When “The Bell Curve” by Charles A. Murray and Richard Herrnstein was published in 1994, I was a junior in college and didn’t know anything about the book except that it had my white literature professors in an uproar. A few of them inveighed against the book’s premise -- the very notion of intelligence as something people possess in varying degrees -- and then the whole controversy eventually died out.
Cuando se publicó el libro de Charles A. Murray y Richard Herrnstein, ‘The Bell Curve’, en 1994, yo estaba en el segundo año de universidad y no sabía nada sobre él, excepto que causó el alboroto de mis profesores de literatura blancos. Algunos de ellos despotricaron contra la premisa del libro—la noción de la inteligencia como algo que el individuo posee en diversos grados—y después toda la controversia finalmente se apagó.
While hate seems to rise up across the world, the border town Ajo fights for hope through art
The story of education in lower income neighborhoods is an all too familiar one. The struggle to obtain a stable education is a story of overcoming conditions that are less than favorable, much like the swamp plant. What is causing these students, especially Latinos, to fall behind? How can they grow from these meager and impoverished conditions?
The Venezuelan Public Ministry on Monday reported that two people died in protests in the western states of Merida and Barinas, one of them being a Merida government official. Opposition is demanding early elections.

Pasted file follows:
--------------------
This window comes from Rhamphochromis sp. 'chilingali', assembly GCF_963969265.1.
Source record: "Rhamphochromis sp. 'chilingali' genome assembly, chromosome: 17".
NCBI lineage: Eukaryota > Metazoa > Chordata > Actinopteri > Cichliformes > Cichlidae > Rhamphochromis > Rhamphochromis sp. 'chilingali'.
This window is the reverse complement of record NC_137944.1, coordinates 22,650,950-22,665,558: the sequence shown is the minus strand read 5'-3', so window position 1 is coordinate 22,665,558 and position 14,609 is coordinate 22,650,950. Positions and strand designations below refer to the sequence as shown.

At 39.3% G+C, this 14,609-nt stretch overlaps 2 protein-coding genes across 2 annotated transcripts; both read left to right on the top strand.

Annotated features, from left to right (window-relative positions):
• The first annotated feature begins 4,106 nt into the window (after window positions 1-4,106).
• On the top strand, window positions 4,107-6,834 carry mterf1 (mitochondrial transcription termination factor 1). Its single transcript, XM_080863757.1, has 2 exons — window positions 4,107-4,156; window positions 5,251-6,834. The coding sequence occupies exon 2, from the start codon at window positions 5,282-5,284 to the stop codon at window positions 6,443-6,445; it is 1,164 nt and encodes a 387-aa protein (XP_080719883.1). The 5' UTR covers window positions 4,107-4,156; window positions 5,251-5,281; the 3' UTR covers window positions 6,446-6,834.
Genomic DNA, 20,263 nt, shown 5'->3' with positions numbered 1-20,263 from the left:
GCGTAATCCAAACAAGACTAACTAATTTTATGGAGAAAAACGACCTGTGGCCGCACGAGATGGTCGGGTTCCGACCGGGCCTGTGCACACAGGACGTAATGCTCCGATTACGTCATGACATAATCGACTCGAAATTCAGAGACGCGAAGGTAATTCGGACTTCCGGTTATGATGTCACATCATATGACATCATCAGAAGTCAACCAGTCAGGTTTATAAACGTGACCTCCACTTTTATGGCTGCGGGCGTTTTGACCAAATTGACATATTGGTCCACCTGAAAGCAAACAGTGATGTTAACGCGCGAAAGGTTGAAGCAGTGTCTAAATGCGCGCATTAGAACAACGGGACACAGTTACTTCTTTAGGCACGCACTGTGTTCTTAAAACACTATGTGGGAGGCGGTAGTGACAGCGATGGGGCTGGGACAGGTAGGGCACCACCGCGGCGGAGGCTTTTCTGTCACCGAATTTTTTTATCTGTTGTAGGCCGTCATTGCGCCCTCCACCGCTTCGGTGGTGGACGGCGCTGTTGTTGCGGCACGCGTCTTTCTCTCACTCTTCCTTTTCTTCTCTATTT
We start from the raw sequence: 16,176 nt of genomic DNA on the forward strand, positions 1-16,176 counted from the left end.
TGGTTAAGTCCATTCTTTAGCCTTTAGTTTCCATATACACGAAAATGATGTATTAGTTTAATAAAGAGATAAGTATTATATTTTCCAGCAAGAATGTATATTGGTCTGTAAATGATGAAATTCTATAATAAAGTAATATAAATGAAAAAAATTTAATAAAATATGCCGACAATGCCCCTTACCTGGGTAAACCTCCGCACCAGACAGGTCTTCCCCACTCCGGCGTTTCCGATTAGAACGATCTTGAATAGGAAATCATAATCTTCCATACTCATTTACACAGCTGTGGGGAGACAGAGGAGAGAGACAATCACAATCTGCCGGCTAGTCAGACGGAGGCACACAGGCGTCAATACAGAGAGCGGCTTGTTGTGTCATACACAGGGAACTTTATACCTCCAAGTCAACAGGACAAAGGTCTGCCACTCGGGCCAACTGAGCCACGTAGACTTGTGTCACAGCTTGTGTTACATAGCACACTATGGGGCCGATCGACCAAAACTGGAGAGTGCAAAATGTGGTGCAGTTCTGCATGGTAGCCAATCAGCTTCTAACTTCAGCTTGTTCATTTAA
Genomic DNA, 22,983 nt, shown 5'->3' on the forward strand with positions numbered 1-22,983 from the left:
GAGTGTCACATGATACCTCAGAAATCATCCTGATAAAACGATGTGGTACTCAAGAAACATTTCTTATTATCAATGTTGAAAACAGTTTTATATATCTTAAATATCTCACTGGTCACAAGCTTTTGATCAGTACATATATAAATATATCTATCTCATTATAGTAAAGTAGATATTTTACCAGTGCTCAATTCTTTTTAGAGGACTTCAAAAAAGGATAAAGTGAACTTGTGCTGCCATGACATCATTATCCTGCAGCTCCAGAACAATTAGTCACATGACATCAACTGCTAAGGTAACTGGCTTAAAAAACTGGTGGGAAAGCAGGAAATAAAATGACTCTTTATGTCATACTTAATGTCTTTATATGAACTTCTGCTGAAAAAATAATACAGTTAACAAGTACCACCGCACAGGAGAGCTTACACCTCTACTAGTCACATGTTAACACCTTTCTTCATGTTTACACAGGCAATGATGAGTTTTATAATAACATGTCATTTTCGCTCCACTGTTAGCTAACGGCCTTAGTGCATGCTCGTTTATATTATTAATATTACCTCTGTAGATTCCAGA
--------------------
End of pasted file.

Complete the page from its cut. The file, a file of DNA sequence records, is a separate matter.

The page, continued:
Two new Venezuelan Restaurants, “Tartareperia 18.64,” and “Puyero Venezuelan Flavor”, mark the latest addition to the rich Latino cuisine of Philadelphia. They are part of a revolution in the city’s cuisine that traces its roots almost 30 years ago.
There is an emerging education trend I’ve noticed that will hopefully sweep the nation: Asking the adults in children’s lives to not bad-mouth themselves about math.
The first time I noticed it was several years ago at an orientation for parents at my younger son’s new middle school. The principal was trying to explain that the math standards on the statewide achievement test were going up and that it might be noticeable in work that was coming home at night.
Muchas escuelas de todo el país requieren que los alumnos del segundo año de secundaria den el examen preliminar SAT o el ACT de práctica, como preparación para los exámenes del anteúltimo año, que ayudan a determinar su competitividad en universidades sumamente selectivas. Cuando lo hacen, los estudiantes tienen la opción de llenar un casillero indicando que están de acuerdo con que las posibles universidades los contacten en el futuro.
Many high schools across the country require that sophomores take the preliminary SAT or the practice ACT in preparation for the junior-year tests, which help determine their competitiveness at highly selective schools. When they do this, the students have the option to fill in a bubble on their answer packet agreeing to let prospective schools contact them in the future.
This is how it came to be that on the day after the Martin Luther King Jr. holiday, my mailbox was stuffed with 12 (and counting) ego-stroking letters from colleges across the country for my youngest son.
I will never get to take my grandchildren to the circus.
For that matter, I’ll never again get to take my parents -- who adore going with their own grandchildren to the circus for the cotton candy, popcorn, acrobats and animals -- now that Feld Entertainment has announced that, after 146 years, Ringling Bros. and Barnum & Bailey will close in May after a few final performances.